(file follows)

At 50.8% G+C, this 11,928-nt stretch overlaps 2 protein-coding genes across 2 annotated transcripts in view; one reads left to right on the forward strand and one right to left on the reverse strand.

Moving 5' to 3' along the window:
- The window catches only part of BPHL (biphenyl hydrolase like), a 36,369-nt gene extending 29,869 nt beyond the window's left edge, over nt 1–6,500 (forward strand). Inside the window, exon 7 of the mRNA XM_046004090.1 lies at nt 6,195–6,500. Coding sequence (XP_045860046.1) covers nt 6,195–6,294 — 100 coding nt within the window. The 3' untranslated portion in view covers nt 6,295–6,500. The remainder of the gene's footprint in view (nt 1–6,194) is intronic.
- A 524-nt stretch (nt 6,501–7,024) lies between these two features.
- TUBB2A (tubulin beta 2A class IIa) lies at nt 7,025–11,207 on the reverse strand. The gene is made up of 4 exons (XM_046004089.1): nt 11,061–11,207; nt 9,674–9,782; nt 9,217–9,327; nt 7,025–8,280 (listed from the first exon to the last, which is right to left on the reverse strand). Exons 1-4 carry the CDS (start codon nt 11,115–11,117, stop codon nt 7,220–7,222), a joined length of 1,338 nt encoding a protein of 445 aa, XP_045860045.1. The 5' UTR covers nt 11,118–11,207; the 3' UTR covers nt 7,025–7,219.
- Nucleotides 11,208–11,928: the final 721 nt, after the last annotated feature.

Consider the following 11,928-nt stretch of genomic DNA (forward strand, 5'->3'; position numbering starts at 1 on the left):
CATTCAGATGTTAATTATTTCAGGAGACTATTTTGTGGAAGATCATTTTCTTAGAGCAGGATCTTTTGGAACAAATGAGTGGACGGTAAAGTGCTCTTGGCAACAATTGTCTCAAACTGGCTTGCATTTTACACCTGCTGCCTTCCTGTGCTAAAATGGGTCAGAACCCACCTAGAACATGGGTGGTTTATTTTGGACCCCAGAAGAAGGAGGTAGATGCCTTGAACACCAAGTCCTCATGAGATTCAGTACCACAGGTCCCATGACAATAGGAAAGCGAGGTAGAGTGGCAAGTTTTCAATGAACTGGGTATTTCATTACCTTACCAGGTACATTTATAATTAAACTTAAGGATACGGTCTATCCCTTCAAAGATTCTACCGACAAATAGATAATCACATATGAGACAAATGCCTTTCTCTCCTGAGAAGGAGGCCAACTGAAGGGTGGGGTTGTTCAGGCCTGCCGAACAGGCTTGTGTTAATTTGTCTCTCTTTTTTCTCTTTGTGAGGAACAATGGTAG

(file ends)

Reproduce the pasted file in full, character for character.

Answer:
At 50.8% G+C, this 11,928-nt stretch overlaps 2 protein-coding genes across 2 annotated transcripts in view; one reads left to right on the forward strand and one right to left on the reverse strand.

Moving 5' to 3' along the window:
- The window catches only part of BPHL (biphenyl hydrolase like), a 36,369-nt gene extending 29,869 nt beyond the window's left edge, over nt 1–6,500 (forward strand). Inside the window, exon 7 of the mRNA XM_046004090.1 lies at nt 6,195–6,500. Coding sequence (XP_045860046.1) covers nt 6,195–6,294 — 100 coding nt within the window. The 3' untranslated portion in view covers nt 6,295–6,500. The remainder of the gene's footprint in view (nt 1–6,194) is intronic.
- A 524-nt stretch (nt 6,501–7,024) lies between these two features.
- TUBB2A (tubulin beta 2A class IIa) lies at nt 7,025–11,207 on the reverse strand. The gene is made up of 4 exons (XM_046004089.1): nt 11,061–11,207; nt 9,674–9,782; nt 9,217–9,327; nt 7,025–8,280 (listed from the first exon to the last, which is right to left on the reverse strand). Exons 1-4 carry the CDS (start codon nt 11,115–11,117, stop codon nt 7,220–7,222), a joined length of 1,338 nt encoding a protein of 445 aa, XP_045860045.1. The 5' UTR covers nt 11,118–11,207; the 3' UTR covers nt 7,025–7,219.
- Nucleotides 11,208–11,928: the final 721 nt, after the last annotated feature.

Consider the following 11,928-nt stretch of genomic DNA (forward strand, 5'->3'; position numbering starts at 1 on the left):
CATTCAGATGTTAATTATTTCAGGAGACTATTTTGTGGAAGATCATTTTCTTAGAGCAGGATCTTTTGGAACAAATGAGTGGACGGTAAAGTGCTCTTGGCAACAATTGTCTCAAACTGGCTTGCATTTTACACCTGCTGCCTTCCTGTGCTAAAATGGGTCAGAACCCACCTAGAACATGGGTGGTTTATTTTGGACCCCAGAAGAAGGAGGTAGATGCCTTGAACACCAAGTCCTCATGAGATTCAGTACCACAGGTCCCATGACAATAGGAAAGCGAGGTAGAGTGGCAAGTTTTCAATGAACTGGGTATTTCATTACCTTACCAGGTACATTTATAATTAAACTTAAGGATACGGTCTATCCCTTCAAAGATTCTACCGACAAATAGATAATCACATATGAGACAAATGCCTTTCTCTCCTGAGAAGGAGGCCAACTGAAGGGTGGGGTTGTTCAGGCCTGCCGAACAGGCTTGTGTTAATTTGTCTCTCTTTTTTCTCTTTGTGAGGAACAATGGTAG